Sometime in the next few days, something is going to happen, so monumental, yet so understated, that if you blink, you may well miss it, but you really shouldn’t. Something that is so incredibly fantastic, that if you let it enter your world, it will grab you, shake you, and lead you off on a path to a completely new level of musical experience. That experience is the arrival of the new Bossk album, Migration.
For those of you who already probably know of Bossk, yes, he’s that reptile bounty hunter guy in Star Wars: The Empire Strikes Back. He isn’t as cool as Boba Fett, and even though he shares the same name as the band, let me assure you, this Bossk is easily fifty times more interesting, and hundred times more memorable than that Star Wars villain could ever be.
Bossk, the band, are natives of Ashford in Kent, which makes them neighbours of mine, as I’m in the same neck of the woods, at a twenty-minute drive away, along the coast, and yet they managed to elude me, a hardened metal head, for pretty much most of their whole sixteen-year existence, until I finally stumbled over them a couple of years ago. It was completely by accident, when at the time they were going to be support for one Orange Goblin, at a venue on my very doorstep. Well, bloody Covid hit, and that wasn’t meant to be, but what it did start, was the search for answers, into who this illusive band are, and just exactly what I was letting myself in for.
Nothing could have prepared me for the whole Bossk experience, and after picking up the previous releases, .1, .2, .3, and Audio Noir, the idea of getting to hear any newer material seemed pretty remote, until now.
What I can say, and this is said with the best intentions, is that after waiting this long for any new material, the arrival of Migration was met with a level of trepidation. I knew it was going to be epic, but just how epic was the burning question in my mind. Well, I needn’t have worried, because what has landed is nothing short of career defining.
The Bossk camp have come back with something utterly engaging, and with every new listen I take more and more from it. As individual tracks there are three defining benchmarks for me: Menhir, HTV-3, and Lira. All three of these are absolutely captivating, and truly show Bossk’s mastery of the music. That doesn’t mean that everything else pales in comparison, far from it, but if I had one opportunity to point to a track to showcase them, any one of these would seal the deal.
A work of art, completely spellbinding, thank you Bossk, and welcome back, now is your time to shine…
As with any Bossk release, the whole album is a mix of highs and lows, the gradient ambience interlaced with moments of absolutely ferocious outpouring, and the more I play the album, the more there is to notice. Whether it’s the ambient rising soundscapes, of multi layered instrumentation, such as album opener White Stork, or Cult Of Luna’s Johannes Persson wailing over the absolutely monumental Menhir, the perfection and juxtaposition in sounds is just on another level completely.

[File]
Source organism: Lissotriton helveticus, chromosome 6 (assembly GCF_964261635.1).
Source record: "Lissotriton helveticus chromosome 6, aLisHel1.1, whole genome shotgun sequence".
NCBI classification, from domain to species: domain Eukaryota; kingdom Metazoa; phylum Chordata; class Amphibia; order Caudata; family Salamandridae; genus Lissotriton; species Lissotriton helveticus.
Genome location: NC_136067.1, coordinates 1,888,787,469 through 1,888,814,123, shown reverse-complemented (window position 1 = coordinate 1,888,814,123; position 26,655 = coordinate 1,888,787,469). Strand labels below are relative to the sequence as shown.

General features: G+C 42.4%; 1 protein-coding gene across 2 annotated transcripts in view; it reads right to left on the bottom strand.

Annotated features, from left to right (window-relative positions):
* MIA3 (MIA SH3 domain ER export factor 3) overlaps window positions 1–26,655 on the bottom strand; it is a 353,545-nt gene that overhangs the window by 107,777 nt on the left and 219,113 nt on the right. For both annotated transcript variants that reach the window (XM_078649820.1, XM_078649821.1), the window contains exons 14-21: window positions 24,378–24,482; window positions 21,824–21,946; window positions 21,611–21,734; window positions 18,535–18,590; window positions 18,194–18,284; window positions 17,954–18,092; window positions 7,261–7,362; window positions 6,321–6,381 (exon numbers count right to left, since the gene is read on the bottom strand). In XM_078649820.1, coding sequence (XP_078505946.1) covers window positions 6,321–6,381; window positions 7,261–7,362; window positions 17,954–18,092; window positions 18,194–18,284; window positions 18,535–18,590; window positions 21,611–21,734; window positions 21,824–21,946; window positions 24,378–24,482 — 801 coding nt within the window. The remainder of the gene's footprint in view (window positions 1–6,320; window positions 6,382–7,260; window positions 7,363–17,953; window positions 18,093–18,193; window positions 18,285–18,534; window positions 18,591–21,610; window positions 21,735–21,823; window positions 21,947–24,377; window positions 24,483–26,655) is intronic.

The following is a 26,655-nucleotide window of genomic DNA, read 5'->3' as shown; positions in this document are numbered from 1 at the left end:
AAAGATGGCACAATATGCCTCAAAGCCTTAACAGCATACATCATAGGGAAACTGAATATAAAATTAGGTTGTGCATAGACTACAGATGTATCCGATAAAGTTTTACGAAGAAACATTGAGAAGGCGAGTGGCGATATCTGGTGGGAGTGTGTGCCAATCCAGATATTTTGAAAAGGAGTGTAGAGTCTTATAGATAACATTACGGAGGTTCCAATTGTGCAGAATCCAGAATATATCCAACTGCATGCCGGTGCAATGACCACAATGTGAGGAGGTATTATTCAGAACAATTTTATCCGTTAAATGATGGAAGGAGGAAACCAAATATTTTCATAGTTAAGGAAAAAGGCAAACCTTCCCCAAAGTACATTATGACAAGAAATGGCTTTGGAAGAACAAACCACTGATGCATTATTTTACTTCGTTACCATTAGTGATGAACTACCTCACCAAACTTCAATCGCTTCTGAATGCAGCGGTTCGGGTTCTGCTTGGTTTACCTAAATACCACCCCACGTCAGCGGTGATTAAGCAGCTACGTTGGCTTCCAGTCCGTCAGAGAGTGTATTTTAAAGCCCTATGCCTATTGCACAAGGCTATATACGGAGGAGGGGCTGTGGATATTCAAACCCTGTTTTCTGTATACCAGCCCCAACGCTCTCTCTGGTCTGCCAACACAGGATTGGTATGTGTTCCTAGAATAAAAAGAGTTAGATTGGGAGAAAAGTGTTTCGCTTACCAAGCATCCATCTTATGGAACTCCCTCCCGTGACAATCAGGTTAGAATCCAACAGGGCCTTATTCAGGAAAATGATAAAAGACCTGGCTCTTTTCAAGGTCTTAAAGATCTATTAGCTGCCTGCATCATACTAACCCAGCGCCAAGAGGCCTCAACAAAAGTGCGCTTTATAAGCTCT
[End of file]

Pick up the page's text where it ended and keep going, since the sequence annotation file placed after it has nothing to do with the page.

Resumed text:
From proggy soundscapes and bombastic outbursts on tracks such as on HTV-3, to, the ebb and flow of the experience is truly something more than just music itself. Its far deeper rooted, and once it gets in to your soul, it won’t ever let go. With other guest appearances from Josh Mckeown of Palm Reader, and additional instrumentation by members of Endon, this album is so much more than just another album for the collection, it should be an essential purchase, which demands your attention. Not so much something for in the car, but also not as disposable as driving music, this needs to be given precedence, and invested in, for maximum gratification.
Credit should also be highly paid to the production and engineering, because capturing this work of art, and breathing life into it in such high clarity and quality, just adds another dimension, and I feel that the behind-the-scenes crew aren’t given nearly enough praise usually, and here it’s completely worthy. The sound is rich, and the mixing is simply phenomenal.
Even if you’ve heard of the band, but haven’t given them much dedication, now is the time to change that, this is the ride to get on, and I’m positive you won’t regret it. Already a contender for my album of the year, I’m going to most likely wear this album out over the coming months, and my only fear is for my children, who will have to accept this going to be part of the soundtrack to their youth for many moons to come. A work of art, completely spellbinding, thank you Bossk, and welcome back, now is your time to shine.
Scribed by: Lee Beamish